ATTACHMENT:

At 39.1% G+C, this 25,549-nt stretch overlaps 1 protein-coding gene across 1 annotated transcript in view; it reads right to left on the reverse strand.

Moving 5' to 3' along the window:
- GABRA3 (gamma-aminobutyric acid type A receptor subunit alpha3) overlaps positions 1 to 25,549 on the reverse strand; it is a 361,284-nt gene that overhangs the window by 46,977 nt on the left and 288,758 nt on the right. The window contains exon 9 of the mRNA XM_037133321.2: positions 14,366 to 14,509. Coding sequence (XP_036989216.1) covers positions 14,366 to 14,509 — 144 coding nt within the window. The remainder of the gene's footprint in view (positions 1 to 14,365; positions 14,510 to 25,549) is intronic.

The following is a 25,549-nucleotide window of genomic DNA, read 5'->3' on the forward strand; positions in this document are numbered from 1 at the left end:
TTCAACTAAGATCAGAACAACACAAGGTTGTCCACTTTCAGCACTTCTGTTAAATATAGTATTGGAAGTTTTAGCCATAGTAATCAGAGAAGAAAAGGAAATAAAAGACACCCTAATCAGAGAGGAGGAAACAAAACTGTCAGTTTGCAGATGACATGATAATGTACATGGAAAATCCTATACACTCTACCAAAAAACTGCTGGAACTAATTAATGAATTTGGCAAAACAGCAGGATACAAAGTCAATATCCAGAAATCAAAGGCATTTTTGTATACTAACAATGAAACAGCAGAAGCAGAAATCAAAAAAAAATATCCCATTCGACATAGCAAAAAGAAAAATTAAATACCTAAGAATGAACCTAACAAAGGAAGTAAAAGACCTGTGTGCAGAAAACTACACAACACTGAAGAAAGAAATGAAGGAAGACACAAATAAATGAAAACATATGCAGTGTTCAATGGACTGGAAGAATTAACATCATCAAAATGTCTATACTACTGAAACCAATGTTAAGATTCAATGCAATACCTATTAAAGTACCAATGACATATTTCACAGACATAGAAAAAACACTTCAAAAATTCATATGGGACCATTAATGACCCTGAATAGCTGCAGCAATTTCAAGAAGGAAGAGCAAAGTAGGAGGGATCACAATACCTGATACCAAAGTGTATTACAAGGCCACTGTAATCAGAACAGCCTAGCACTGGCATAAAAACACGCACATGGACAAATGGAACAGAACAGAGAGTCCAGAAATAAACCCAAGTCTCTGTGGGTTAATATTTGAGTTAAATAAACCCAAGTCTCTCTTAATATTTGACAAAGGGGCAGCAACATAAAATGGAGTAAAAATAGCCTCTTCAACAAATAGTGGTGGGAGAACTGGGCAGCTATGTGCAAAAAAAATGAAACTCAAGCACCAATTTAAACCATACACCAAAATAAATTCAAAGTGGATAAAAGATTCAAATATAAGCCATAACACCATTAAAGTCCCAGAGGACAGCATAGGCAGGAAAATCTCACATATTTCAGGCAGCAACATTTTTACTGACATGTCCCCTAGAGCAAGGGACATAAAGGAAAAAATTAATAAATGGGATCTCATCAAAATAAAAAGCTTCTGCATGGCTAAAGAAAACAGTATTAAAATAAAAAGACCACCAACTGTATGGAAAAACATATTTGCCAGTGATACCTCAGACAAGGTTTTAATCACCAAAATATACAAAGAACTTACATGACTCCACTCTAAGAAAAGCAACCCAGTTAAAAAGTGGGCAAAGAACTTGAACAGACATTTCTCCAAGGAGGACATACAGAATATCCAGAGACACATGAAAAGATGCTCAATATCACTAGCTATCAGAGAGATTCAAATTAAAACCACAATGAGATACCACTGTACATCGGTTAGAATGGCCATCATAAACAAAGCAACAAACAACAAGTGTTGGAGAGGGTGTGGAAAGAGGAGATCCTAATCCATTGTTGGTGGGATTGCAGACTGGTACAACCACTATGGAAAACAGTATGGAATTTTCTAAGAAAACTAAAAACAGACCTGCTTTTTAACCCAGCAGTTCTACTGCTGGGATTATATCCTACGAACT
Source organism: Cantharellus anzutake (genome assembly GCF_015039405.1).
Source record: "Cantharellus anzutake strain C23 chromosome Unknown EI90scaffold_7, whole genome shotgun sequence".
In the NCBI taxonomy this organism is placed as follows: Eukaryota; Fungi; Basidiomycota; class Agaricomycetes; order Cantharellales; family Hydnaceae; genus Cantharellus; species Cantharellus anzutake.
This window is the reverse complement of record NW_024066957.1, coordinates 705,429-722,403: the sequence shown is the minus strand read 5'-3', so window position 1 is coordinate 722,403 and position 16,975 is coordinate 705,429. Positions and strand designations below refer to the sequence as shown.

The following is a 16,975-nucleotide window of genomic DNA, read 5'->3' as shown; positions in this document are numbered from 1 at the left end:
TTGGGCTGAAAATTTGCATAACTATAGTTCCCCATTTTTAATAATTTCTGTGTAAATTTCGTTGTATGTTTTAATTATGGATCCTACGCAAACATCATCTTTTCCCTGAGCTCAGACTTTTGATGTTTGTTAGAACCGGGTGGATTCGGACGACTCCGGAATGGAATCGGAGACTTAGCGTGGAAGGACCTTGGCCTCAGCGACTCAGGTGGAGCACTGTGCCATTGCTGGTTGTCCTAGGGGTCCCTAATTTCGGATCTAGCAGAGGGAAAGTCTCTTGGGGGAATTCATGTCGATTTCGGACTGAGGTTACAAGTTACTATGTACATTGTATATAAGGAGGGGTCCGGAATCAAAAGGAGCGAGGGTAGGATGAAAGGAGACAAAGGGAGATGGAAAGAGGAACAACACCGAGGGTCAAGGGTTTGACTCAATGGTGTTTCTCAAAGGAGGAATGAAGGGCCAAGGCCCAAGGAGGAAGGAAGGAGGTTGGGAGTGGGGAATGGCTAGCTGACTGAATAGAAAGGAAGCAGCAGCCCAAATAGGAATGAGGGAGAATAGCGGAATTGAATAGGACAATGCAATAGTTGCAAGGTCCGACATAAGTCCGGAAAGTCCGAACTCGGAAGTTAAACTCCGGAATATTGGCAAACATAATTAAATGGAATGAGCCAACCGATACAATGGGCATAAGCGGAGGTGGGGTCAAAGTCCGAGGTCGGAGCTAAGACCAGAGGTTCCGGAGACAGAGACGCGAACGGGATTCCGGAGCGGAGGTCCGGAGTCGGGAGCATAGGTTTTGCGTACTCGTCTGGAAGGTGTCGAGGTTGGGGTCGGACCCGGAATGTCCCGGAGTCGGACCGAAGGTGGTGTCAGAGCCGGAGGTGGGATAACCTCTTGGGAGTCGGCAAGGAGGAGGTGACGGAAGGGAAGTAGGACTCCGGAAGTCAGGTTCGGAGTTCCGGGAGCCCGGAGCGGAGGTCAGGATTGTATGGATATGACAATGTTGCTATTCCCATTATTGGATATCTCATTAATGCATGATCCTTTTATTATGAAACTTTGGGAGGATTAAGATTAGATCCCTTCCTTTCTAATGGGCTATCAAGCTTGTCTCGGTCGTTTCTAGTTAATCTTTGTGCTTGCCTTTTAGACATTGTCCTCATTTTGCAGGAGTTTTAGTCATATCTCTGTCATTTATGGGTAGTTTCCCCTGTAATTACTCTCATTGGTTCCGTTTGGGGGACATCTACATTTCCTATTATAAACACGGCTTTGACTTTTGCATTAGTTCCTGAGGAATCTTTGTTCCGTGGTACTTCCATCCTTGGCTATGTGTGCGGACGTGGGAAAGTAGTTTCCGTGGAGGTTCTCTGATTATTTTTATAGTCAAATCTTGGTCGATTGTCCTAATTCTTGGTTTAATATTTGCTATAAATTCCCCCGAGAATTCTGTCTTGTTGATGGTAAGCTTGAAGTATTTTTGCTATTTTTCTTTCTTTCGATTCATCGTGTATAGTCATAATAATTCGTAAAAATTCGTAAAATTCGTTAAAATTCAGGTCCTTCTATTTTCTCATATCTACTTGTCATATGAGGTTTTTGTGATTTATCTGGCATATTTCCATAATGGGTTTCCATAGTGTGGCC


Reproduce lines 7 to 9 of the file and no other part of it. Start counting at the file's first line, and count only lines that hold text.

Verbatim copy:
Source record: "Cantharellus anzutake strain C23 chromosome Unknown EI90scaffold_7, whole genome shotgun sequence".
In the NCBI taxonomy this organism is placed as follows: Eukaryota; Fungi; Basidiomycota; class Agaricomycetes; order Cantharellales; family Hydnaceae; genus Cantharellus; species Cantharellus anzutake.
This window is the reverse complement of record NW_024066957.1, coordinates 705,429-722,403: the sequence shown is the minus strand read 5'-3', so window position 1 is coordinate 722,403 and position 16,975 is coordinate 705,429. Positions and strand designations below refer to the sequence as shown.